Field bindweed is a perennial climbing weed that is extremely problematic in agriculture and especially cereal and corn crops. It has been known to harbour tobacco mosaic virus, therefore, it is necessary to make sure no infestation occurs anywhere near potatoes, tomatoes etc. Key identifying features of this climbing weed relate to its ability to grow rather long (100 cm) and its flowers resembling the morning glory flower. Roots can grow to a depth of 4 meters and store a 2 year supply of food, so control can be an effort over more than one season.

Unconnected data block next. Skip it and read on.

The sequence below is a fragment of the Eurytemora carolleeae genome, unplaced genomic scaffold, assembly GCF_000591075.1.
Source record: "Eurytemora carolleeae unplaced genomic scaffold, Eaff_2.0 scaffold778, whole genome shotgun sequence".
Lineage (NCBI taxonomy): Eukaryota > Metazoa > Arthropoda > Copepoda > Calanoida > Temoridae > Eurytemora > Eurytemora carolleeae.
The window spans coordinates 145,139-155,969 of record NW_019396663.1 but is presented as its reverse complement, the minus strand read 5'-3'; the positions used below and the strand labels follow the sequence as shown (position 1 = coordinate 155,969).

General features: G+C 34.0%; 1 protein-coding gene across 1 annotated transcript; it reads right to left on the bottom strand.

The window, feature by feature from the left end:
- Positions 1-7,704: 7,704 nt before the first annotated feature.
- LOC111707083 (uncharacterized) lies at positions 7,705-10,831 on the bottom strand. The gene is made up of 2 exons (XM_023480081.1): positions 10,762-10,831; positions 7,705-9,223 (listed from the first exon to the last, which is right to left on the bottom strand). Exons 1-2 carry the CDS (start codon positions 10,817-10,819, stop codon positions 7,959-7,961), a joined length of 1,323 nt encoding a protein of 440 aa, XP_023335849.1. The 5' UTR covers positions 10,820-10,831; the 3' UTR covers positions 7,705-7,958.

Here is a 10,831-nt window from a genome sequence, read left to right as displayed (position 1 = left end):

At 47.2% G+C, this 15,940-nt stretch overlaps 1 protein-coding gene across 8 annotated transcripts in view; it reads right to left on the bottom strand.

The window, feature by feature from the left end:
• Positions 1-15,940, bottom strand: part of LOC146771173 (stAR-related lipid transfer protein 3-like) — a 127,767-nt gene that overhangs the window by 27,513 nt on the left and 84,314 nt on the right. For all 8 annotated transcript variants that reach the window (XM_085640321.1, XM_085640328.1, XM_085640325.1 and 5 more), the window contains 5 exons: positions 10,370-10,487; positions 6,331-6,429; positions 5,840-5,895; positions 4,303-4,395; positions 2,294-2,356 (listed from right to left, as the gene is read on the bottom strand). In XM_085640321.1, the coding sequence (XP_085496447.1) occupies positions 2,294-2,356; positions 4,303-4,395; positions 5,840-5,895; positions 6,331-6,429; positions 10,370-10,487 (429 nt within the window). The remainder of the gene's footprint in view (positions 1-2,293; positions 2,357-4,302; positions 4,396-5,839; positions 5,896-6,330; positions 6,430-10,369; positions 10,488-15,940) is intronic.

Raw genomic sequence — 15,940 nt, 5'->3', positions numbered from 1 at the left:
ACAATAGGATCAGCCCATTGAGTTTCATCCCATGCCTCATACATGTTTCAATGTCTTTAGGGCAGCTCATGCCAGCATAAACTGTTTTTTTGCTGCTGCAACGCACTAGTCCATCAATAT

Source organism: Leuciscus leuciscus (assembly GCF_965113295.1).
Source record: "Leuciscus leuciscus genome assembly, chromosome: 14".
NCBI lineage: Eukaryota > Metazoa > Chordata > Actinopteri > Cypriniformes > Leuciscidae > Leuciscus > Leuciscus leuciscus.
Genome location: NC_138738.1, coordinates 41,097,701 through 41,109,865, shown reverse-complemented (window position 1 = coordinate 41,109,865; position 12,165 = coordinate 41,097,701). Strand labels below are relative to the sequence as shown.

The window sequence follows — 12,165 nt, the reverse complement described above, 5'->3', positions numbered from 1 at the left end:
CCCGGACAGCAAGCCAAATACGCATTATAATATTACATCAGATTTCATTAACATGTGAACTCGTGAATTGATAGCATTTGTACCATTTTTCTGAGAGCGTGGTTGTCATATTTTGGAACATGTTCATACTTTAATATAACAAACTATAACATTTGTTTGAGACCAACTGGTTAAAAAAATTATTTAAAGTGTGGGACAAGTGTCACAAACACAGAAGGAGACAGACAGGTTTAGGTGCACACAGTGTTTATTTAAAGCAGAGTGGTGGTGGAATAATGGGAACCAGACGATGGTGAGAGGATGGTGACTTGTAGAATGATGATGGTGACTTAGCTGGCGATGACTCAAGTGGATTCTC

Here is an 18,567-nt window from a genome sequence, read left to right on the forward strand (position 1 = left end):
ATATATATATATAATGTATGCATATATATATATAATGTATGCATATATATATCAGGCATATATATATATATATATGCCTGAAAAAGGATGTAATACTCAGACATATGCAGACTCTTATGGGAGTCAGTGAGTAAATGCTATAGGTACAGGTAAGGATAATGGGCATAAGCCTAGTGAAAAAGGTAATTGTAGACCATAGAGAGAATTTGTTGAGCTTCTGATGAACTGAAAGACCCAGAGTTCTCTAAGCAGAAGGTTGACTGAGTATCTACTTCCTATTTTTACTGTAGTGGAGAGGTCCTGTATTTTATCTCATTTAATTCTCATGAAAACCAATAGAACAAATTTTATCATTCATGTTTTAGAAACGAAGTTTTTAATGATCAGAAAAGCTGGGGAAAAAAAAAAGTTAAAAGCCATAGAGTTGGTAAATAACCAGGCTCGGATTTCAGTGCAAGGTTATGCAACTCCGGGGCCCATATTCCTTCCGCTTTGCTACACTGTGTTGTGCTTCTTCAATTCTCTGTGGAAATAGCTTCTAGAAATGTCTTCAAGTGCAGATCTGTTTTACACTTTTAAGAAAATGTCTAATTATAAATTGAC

The cotyledon can range from 8-20 mm and are a dull green. They have distinct white veins and are square in shape. The mature plant resembles the cotyledon.
Ranges from 20-100 cm in height and the stems will grow along the ground (prostrate) or grow over and around crops. Flowers are white to pink in colour and are shaped like funnels or a trumpet (similar to a morning glory). Their bloom occurs in May and the flowers will close and open each day. Field bindweed spreads through seed and rhizomes (roots).
Optimal growth conditions
This perennial weed can grow in a wide variety of conditions, from loam to clay, and sandy soils were it is most common. It can survive dry soil but is less tolerant to high salinity.